February 6, 2014

Gastroparesis – The Good and Bad – Part 1

Part 1 of 3 parts

Gastroparesis is something that has two sides to the issue. Most people do not want this, but others take medications that mimic this. Gastroparesis, also called delayed gastric emptying, is a disorder that slows or stops the movement of food from the stomach to the small intestine.

David Mendosa covers the medication that slows the emptying of the stomach – Byetta. Read his blog here from 2006. Bydureon has the same effect. Some people are wanting the slowing of food passing through the stomach, as it is great for prevention of blood glucose spikes.

If you are like me, then gastroparesis is not what you want. Over time, high blood glucose levels can damage the vagus nerve. Other identifiable causes of gastroparesis include intestinal surgery. The most common symptom of gastroparesis is nausea. Other symptoms include:
  1. A feeling of fullness after eating a small amount of food
  2. Vomiting undigested food – often several hours after eating
  3. Pain in the stomach area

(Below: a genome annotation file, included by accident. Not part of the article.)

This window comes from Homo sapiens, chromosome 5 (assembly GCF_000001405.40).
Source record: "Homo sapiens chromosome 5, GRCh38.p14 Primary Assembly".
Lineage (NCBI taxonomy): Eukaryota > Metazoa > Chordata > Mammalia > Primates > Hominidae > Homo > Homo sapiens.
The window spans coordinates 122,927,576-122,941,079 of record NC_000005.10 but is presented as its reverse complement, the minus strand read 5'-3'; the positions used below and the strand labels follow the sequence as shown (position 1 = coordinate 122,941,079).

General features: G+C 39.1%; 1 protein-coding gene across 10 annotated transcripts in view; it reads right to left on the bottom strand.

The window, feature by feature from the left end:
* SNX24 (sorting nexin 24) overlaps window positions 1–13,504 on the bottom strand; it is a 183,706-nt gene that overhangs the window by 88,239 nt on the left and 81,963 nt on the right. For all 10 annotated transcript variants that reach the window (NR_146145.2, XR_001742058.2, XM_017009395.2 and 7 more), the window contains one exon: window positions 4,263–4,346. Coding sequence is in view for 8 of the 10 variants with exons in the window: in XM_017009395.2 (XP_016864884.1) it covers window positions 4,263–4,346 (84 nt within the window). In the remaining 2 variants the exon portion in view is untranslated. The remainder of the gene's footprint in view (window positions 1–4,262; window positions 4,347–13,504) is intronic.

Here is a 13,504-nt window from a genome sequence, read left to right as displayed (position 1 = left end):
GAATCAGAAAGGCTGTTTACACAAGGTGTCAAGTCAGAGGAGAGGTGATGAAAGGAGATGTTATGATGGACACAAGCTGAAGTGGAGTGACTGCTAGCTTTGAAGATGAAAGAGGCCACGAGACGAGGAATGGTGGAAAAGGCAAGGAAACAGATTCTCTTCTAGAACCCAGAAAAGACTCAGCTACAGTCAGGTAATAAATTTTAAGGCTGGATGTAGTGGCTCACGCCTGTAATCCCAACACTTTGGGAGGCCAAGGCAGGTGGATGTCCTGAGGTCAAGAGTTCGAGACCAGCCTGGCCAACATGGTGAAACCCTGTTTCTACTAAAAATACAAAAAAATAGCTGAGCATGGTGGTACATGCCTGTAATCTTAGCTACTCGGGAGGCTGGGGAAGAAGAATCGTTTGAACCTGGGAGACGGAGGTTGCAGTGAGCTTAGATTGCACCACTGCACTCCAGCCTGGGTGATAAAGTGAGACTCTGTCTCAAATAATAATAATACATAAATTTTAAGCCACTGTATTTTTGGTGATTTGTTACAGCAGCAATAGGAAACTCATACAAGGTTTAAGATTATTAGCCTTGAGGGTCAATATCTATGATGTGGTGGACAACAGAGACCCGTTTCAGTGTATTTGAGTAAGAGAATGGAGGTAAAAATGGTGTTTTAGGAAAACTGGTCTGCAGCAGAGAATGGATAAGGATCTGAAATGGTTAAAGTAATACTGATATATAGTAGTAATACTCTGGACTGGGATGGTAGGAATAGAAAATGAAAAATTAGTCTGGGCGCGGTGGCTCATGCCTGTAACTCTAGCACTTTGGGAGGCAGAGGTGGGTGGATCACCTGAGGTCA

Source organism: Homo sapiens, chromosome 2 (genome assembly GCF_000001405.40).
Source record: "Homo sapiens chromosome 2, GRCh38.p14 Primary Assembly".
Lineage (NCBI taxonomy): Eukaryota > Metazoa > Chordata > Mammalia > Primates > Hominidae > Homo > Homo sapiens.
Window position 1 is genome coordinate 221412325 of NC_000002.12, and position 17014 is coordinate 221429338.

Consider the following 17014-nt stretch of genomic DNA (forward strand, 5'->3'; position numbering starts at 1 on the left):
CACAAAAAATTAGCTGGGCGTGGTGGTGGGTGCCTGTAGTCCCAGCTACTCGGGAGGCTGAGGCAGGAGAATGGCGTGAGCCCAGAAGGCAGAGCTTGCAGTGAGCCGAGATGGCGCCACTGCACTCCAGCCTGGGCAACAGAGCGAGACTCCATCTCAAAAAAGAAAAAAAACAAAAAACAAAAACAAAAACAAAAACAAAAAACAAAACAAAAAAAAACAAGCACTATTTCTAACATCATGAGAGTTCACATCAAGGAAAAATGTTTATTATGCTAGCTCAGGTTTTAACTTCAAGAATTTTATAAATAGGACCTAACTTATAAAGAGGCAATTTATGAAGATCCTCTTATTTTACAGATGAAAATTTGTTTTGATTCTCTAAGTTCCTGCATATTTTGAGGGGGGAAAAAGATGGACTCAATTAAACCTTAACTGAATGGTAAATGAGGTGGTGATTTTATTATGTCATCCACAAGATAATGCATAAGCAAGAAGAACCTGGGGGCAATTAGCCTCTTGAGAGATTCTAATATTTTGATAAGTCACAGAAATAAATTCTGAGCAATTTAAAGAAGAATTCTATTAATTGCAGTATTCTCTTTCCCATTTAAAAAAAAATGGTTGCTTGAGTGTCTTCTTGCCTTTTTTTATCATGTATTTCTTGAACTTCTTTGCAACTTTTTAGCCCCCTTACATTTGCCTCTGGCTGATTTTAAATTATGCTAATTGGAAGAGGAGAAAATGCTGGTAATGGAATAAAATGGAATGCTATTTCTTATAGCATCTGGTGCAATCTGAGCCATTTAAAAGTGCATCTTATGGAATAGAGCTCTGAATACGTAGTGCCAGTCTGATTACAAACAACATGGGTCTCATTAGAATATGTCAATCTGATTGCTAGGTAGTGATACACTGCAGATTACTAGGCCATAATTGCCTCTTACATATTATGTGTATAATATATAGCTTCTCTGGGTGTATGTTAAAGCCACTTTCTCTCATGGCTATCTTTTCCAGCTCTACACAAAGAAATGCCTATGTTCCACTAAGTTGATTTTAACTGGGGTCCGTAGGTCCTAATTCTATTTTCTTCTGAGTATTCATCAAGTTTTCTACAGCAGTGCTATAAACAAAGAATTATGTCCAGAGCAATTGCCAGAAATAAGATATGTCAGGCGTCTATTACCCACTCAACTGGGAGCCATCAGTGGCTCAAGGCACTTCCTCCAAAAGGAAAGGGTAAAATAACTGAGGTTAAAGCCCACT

4. Abdominal or stomach bloating
  5. Gastroesophageal reflux (GER), which is also called acid reflux or acid regurgitation and you can add gastroesophageal reflux disease (GERD). These all represent a condition in which the stomach contents flow back into the esophagus.
  6. Lack of appetite

What surprises me is the symptoms that can aggravated by consuming greasy or rich foods, large quantities of foods with fiber, such as raw fruits and vegetables. I am not surprised that drinking beverages high in fat or carbonation and I have been forced to eliminate most of these. Because symptoms vary in intensity over time and may be mild to severe, this often make gastroparesis difficult to diagnose.

I will quote the following, as I want to be sure I get it all. “Gastroparesis is diagnosed through a physical exam, medical history, blood tests, tests to rule out blockage or structural problems in the GI tract, and gastric emptying tests. Tests may also identify a nutritional disorder or underlying disease. To rule out any blockage or other structural problems, the health care provider may perform one or more of the following tests: